Around 2011 I had the fortune to join the ARTCRANK team as an events manager. By this point I was working at nonprofits more consistently in my day work, and I added this activity to scattered weekends throughout the year as we toured from city to city. Not only was it great to work with Charles Youel, the founder, and the rest of the amazing crew, it was a tremendous learning experience for me on the power of a brand and quality execution of a focused concept. At the point I joined, Altered Esthetics was having more than a dozen exhibitions a year and was about to launch the Solo Exhibitions Program.

While it was exciting to have such a plethora of topics that could shift wildly in scope and theme from month to month, I sometimes wondered if overall momentum suffered as a result of the continued shifting topics. Certainly the themes we repeated annually or biennially were refined over time, but the one-off exhibitions had to hold their own. Those were somewhat spectacle in that regard, ephemeral. Not that we ignored our brand—thanks to the efforts of board members like Tony Tudisco and his successor, Suzanne Pfutzenreuter, our design took an increasingly professional quality. Suzanne created a consistent font and design standard and even created a consistent look for our printed materials, including our postcards. During her term on our board she crafted a bright and sunny illustrative quality to our branding that let the individuality of the art shine through, wrapped in a warm Altered Esthetics frame.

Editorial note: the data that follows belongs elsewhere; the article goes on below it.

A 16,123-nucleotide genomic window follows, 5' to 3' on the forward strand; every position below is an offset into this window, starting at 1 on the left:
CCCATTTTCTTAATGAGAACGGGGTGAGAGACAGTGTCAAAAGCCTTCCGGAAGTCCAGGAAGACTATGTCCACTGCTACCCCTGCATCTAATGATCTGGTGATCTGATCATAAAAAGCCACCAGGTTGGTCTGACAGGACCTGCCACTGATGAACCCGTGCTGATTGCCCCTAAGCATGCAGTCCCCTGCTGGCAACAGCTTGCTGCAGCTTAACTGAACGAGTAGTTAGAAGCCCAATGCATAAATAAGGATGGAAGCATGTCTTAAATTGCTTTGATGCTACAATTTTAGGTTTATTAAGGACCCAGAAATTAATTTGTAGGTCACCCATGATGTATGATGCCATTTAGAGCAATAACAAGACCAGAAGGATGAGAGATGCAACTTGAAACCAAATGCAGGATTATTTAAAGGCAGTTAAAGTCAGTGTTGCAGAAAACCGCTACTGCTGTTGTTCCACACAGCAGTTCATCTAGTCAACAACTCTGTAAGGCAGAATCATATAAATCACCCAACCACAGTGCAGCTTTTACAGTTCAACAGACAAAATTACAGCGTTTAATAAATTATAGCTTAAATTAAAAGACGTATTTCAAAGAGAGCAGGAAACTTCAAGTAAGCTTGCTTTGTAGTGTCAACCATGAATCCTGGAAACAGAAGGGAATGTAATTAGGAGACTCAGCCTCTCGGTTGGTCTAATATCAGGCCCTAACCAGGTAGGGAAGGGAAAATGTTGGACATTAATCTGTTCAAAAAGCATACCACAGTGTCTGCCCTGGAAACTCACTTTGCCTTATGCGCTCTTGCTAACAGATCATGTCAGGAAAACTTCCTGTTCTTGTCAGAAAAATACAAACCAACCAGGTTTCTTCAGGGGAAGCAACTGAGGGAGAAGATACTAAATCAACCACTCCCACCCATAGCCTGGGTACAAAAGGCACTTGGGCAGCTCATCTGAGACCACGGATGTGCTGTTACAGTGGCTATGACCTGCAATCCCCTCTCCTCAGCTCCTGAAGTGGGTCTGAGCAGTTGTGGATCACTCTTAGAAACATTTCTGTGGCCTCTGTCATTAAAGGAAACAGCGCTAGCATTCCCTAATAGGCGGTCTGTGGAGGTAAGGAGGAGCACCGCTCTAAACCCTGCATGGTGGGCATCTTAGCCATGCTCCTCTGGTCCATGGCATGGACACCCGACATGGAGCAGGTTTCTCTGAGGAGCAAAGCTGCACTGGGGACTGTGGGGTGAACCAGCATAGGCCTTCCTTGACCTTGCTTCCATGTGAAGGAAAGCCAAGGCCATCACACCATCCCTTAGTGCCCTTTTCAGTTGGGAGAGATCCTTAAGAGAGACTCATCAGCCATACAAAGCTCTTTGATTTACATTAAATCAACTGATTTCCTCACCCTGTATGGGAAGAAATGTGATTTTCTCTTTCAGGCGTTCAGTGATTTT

Looking back, I’m still happy with the path we took. But as I became better acquainted with other groups and other processes, I would reflect on these choices time and time again. Every exhibition is different, and every group is different. Altered Esthetics served niche needs that evolved over time, along with the neighborhood around us, from group exhibitions to the solo program. Th e longer we were around, the more our brand began to reflect this ephemeral nature. I did learn a lot about how brands can be tremendously powerful tools and to never underestimate the role they can play in the successful execution and sustainability of any project. While a designer can create a well-crafted logo, only the culture, product, and leadership can create a truly stellar brand.

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This post is adapted from It’s Never Going To Work: A Tale of Art and Nonprofits in the Minneapolis Community with illustrations by Athena CurrierPost graphics by Jamie Schumacher. ©2018 Jamie Schumacher.

It’s Never Going To Work is a light-hearted, illustrated book that offers real-life insights on founding a community space and nonprofit. It provides tools, tips, resources, and camaraderie to community organizers and anybody attempting something new.

When life moves in slow motion...

I “fixed” my window with duct tape and plastic, and that’s the way it remained until the car finally bit the dust completely a few years later. And I decided that I would use what was left of my savings to pay for the nonprofit fee—instead of fixing my car.